On routine patrols through the area, my PRT and Army would frequently see giant tour buses with Iranian license plates and markings hauling tourists around the city. The Iranian tourists would take pictures of our military vehicles and gesture at us as we drove past, even as our soldiers scowled at them and pantomimed "no photos." Nothing weirder than to be spending one's days freeing Iraq only to run into Iranian tour agencies being the most obvious beneficiaries of that freedom. We didn't know it then, but our tourists were offering us a glimpse of the future, a picture of who the winners, and losers, were to be in our war.
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My bold, the Iraq war may not have done little to serve our interests but perhaps it's not all bad.

It's worth considering these two countries fought a brutal trench war a few decades ago, a war that scarred their consciousness as the Great War did the French and the Germans. Yet now their peoples are increasingly close and interlocked economically. The Iraqis badly need this relationship with a largely supportive Iran as they recover from both Saddam and his fall. While ludicrously corrupt and badly governed Iraq is slowly progressing politically, it may yet have a positive affect on it's bigger neighbor.
 
#7
In WaPo Iraq, siding with Iran, sends essential aid to Syria’s Assad By Joby Warrick
More than six months after the start of the Syrian uprising, Iraq is offering key moral and financial support to the country’s embattled president, undermining a central U.S. policy objective and raising fresh concerns that Iraq is drifting further into the orbit of an American arch rival — Iran.

Iraq’s stance has dealt an embarrassing setback to the Obama administration, which has sought to enlist Muslim allies in its campaign to isolate Syrian autocrat Bashar al-Assad. While other Arab states have downgraded ties with Assad, Iraq has moved in the opposite direction, hosting official visits by Syrians, signing pacts to expand business ties and offering political support.

After Iraq sent conflicting signals about its support for Assad last month, Iraqi Prime Minister Nouri al-Maliki spoke firmly against regime change in Syria in an interview broadcast on Iraqi television Sept. 30. “We believe that Syria will be able to overcome its crisis through reforms,” Maliki said, rejecting U.S. calls for the Syrian leader to step down. His words echoed those of Iranian President Mahmoud Ahmadinejad, who weeks earlier proposed that Syrians should “implement the necessary reforms by themselves.”

On other issues as well, the Maliki government in recent months has hewed closer to Iran’s stance — Iraq, for example, has supported Iran’s right to nuclear technology and advocated U.N. membership for Palestinians — as the U.S. military races to complete its troop withdrawal over the coming months.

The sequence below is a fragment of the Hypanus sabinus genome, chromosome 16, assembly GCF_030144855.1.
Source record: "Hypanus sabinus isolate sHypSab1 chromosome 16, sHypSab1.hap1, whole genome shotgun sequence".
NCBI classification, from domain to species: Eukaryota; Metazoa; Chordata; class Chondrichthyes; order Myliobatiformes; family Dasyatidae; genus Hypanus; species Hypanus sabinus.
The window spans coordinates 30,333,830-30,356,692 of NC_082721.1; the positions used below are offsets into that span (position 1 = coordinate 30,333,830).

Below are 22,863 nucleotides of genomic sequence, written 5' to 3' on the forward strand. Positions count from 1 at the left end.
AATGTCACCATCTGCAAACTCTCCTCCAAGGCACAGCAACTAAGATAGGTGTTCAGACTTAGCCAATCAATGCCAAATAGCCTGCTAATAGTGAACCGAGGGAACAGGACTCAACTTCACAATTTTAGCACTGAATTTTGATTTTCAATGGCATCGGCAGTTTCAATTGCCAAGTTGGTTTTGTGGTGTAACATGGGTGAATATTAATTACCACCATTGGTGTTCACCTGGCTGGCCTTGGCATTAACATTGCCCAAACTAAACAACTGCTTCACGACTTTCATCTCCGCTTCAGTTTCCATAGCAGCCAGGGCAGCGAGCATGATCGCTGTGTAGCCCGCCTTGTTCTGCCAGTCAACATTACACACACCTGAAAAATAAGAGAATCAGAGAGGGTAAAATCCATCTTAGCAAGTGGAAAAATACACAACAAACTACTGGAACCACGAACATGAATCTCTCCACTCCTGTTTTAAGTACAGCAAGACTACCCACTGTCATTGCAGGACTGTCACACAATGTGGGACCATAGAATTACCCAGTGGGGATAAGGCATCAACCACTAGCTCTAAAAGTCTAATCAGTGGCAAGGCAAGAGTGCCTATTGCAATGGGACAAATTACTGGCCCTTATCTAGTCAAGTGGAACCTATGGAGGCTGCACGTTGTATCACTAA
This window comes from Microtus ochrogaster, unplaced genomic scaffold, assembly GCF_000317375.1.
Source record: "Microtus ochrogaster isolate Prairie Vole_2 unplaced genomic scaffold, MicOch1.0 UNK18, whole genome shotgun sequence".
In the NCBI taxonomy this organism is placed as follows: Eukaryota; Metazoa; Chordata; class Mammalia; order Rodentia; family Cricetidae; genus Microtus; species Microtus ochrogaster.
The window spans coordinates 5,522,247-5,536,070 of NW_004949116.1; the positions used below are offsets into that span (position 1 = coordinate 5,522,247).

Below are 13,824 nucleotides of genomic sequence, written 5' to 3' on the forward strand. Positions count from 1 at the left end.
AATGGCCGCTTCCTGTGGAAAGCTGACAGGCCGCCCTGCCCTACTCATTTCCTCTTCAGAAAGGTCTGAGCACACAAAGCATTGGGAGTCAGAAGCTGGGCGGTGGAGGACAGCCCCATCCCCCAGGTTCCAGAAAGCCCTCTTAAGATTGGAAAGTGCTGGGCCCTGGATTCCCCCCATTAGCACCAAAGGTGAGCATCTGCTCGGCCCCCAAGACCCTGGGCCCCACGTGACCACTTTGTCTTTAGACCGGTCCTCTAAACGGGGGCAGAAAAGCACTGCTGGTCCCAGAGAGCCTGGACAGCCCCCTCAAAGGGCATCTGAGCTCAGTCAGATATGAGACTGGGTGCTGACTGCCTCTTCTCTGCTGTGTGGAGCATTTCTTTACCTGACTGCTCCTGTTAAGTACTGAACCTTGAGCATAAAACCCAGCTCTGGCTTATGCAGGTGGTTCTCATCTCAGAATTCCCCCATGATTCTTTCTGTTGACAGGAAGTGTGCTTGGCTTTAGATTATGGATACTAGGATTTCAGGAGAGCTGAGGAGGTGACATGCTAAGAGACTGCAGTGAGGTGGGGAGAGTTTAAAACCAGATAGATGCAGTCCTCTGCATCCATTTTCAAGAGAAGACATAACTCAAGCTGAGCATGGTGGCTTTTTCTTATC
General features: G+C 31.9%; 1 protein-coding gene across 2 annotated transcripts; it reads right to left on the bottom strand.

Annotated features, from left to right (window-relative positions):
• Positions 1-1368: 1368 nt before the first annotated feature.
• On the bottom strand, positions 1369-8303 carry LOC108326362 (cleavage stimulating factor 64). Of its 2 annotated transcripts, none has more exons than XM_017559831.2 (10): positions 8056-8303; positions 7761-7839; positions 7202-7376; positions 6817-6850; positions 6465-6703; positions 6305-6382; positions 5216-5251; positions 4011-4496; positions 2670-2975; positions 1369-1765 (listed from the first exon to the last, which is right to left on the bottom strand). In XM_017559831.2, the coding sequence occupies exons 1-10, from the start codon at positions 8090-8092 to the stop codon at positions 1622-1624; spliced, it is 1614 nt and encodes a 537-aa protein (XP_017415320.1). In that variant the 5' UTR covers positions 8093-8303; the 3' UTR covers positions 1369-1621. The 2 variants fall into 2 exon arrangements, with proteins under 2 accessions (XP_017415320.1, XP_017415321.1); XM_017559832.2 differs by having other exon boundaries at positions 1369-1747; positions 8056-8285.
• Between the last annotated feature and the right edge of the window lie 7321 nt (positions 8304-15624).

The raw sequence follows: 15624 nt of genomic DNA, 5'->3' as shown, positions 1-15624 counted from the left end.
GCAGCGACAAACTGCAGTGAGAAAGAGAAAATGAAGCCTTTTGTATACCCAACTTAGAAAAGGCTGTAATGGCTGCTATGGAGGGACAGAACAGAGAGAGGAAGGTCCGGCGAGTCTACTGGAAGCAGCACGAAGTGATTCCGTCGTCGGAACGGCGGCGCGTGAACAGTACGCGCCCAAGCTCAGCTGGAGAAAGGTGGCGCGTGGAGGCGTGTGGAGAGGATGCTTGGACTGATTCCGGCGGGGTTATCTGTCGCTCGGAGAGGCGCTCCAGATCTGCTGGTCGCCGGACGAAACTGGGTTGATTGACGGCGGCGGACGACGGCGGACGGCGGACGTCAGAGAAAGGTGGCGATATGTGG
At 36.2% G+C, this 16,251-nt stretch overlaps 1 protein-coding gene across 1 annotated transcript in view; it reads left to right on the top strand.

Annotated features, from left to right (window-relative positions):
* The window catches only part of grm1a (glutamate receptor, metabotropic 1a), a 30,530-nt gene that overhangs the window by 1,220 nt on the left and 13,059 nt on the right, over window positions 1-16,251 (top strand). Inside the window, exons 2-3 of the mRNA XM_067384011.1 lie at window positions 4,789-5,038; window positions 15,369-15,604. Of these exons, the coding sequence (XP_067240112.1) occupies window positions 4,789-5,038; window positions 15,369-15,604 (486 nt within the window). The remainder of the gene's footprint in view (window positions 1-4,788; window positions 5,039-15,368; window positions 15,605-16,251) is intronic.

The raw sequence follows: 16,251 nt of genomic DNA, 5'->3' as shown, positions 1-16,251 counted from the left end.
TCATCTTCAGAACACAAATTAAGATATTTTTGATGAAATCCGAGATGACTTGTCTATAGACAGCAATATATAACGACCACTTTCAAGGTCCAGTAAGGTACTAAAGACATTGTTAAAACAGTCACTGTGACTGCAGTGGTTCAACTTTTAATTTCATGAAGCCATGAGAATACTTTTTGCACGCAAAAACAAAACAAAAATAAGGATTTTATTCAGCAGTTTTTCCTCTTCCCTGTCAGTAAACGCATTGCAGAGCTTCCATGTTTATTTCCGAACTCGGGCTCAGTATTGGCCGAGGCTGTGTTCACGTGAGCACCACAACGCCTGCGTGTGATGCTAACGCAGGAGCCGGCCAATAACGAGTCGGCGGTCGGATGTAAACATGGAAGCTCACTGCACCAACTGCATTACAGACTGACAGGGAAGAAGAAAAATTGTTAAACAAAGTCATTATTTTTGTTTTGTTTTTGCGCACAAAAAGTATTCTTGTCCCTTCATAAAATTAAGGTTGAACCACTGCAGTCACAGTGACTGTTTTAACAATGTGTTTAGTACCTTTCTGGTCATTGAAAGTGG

Few policy objectives are more important to Iran than preserving the pro-Tehran regime in Syria, longtime Middle East observers say.

“This is Iran’s influence, because preserving the Assad regime is very much in Iran’s national interest,” said David Pollock, a former adviser on Middle East policy for the State Department during the George W. Bush administration. “Iran needs Iraq’s help trying to save their ally in Damascus.”

U.S. officials acknowledged disappointment with Iraq over its dealings with Assad, while noting that other Middle East countries also have been reluctant to abandon Assad at a time when the outcome of the uprising remains uncertain.

“The Iraqis should be more helpful, absolutely,” said a senior administration official involved in Middle East diplomacy.

Some of the proposed financial deals with Syria, however, “turn out to be a lot of talk,” said the official, who spoke on the condition of anonymity to candidly discuss sensitive issues.

U.S. intelligence officials predict that Syria’s uprising will eventually topple Assad, most likely after the mounting cost of sanctions causes the business elite to turn against him. But the timeline for change is far from clear.

The Obama administration hailed a decision in August by three Persian Gulf Arab states — Saudi Arabia, Kuwait and Bahrain — to recall their ambassadors to Damascus to protest Assad’s violent suppression of anti-government demonstrators. And Turkey — like Iraq, a major trading partner with Syria — has repeatedly denounced the crackdown and has established Syrian refu*gee camps and hosted meetings of opposition groups.

Iraqi leaders also have criticized Assad’s brutality, as, indeed, Iran’s Ahmadinejad has done in public remarks. But Iraqi officials have refused to call for Assad’s ouster, or accept Syrian refugees, or even offer symbolic support for the anti-Assad opposition. Instead, the Iraqis have courted trade delegations and signed pipeline deals with Syria.

“Iraq is sending a lifeline to Assad,” said Andrew Tabler, a Syria expert and author of “In the Lion’s Den,” a portrait of Syria under the autocrat.